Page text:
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No tea party in Boston

Jets get lesson in how hockey should be played

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Michael Dwyer / the associated press
Winnipeg Jets goalie Ondrej Pavelec stands disconsolate and alone as  Boston Bruins Johnny Boychuk and Torey Krug (47) celebrate a third-period goal by teammate Reilly Smith (left).

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Michael Dwyer / the associated press Winnipeg Jets goalie Ondrej Pavelec stands disconsolate and alone as Boston Bruins Johnny Boychuk and Torey Krug (47) celebrate a third-period goal by teammate Reilly Smith (left).

BOSTON -- We've heard plenty about playing the right way from the Winnipeg Jets.

Talking and doing have been hard to match up and in case the Jets needed some visual, the Boston Bruins showed them just how on Saturday afternoon at TD Garden.

The Bruins played a fairly caffeinated style -- hustling, being intensely alert and pressing the action at almost every turn -- and cruised to a 4-1 victory over the visiting Jets before 17,565 approving fans.

"They're obviously a tough team to play against but when you give them too much respect and you don't forecheck, what are you going to do?" said Jets left-winger Evander Kane after the team dropped another road game to fall to 9-12-1 away from the MTS Centre. "You're not going to win the game.

"They do things really well. They know where they're going to be and they've played together for a long time. That's the way hockey should be played, in my opinion."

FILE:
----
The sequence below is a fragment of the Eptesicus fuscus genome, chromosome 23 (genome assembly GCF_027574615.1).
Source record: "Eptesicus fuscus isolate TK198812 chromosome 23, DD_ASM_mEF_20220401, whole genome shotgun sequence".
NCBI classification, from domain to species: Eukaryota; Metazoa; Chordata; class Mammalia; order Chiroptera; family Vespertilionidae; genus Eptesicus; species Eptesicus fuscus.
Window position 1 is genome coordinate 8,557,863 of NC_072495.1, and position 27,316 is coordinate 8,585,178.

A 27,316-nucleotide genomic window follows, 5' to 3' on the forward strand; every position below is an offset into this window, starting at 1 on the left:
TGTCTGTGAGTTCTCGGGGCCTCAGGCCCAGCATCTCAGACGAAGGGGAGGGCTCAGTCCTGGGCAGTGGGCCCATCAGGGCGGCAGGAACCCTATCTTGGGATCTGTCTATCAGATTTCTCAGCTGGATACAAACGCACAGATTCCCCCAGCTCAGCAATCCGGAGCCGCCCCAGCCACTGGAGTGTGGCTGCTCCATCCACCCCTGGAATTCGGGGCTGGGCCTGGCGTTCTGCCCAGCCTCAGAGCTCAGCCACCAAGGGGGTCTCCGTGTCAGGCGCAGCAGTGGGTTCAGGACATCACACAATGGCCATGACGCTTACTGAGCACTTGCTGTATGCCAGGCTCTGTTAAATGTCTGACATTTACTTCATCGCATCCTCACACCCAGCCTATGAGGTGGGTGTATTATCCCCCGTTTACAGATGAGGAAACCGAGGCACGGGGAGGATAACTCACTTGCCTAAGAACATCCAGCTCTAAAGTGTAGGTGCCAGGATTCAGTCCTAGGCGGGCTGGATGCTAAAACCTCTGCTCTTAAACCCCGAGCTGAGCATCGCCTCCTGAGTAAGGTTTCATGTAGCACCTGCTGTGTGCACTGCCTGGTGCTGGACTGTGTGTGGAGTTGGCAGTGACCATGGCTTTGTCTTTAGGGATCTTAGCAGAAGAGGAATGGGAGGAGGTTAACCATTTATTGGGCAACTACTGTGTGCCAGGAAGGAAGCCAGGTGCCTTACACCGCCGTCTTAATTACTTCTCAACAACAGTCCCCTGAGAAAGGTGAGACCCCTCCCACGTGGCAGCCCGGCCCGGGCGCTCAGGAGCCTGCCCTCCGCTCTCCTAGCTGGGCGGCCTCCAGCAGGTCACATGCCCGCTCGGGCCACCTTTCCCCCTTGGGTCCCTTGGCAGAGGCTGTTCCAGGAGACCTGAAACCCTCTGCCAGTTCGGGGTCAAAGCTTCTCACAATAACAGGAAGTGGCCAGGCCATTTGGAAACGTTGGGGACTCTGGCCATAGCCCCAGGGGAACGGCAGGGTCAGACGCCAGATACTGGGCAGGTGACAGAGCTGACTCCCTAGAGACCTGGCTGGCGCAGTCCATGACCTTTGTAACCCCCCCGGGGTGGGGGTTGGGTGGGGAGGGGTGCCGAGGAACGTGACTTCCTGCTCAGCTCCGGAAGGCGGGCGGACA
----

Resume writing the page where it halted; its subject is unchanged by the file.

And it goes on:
Kane did not think the Jets hit the Bruins near enough.

"In terms of body contact, we didn't have very much," he said. "That's another thing in Boston, you've got to have some body contact."

The Jets had it in the first period, when the game was 1-1, but it waned after that.

"I don't know about the hit part of it; I don't think we played hard enough against that team," said Jets coach Claude Noel. "It's a team we knew was a heavy team and you can see why.

"You just watch them drive the net, go to the net, and there's a real sense of urgency and purpose. And I didn't think we did enough of that, our whole group."

Margin for error

Against elite NHL teams, it is small.

Saturday, you could see which way this game was going when Kane hit a post, Eric Tangradi missed on an open net and Michael Frolik did both on the same shift.

And factor in 36 sharp saves by goalie Tuukka Rask, and that's why the Bruins are now 28-12-2.

"We didn't have a bad start, a couple of fights and the first goal, but after that... They are good on the rush and they drive the net with two guys and then three guys and they're hitting the late people," said Jets right-winger Michael Frolik. "When it was 3-1, if we could have scored the second goal, it could be different. I hit the post there and then on the rebound had the open net and just didn't bury that. Could be a different game from that point."

Leaky, leaky

When the stated priority is to be better defensively, consecutive road games in which the opposition scores four times is not the right direction.

"You can't give up four goals in this league and expect to win," Noel said. "You have to defend, that's the bottom line. I don't care who you play. You're going to have to check better and prevent goals from going in and play the low-scoring game... especially after Christmas."

Now it gets tough

With the Jets 0-3-1 in the back end of back-to-back assignments, and their recent history of giving up goals and games in Pittsburgh, today's assignment against the Penguins looks to be massive.

"We knew the trip was going to be a tough trip... because you've got two division leaders," Noel said. "We'll treat tomorrow just like we would any other game. We know that they play with speed and in Pittsburgh we're going to have to be ready to go."

tim.campbell@freepress.mb.ca

Republished from the Winnipeg Free Press print edition January 5, 2014 B3

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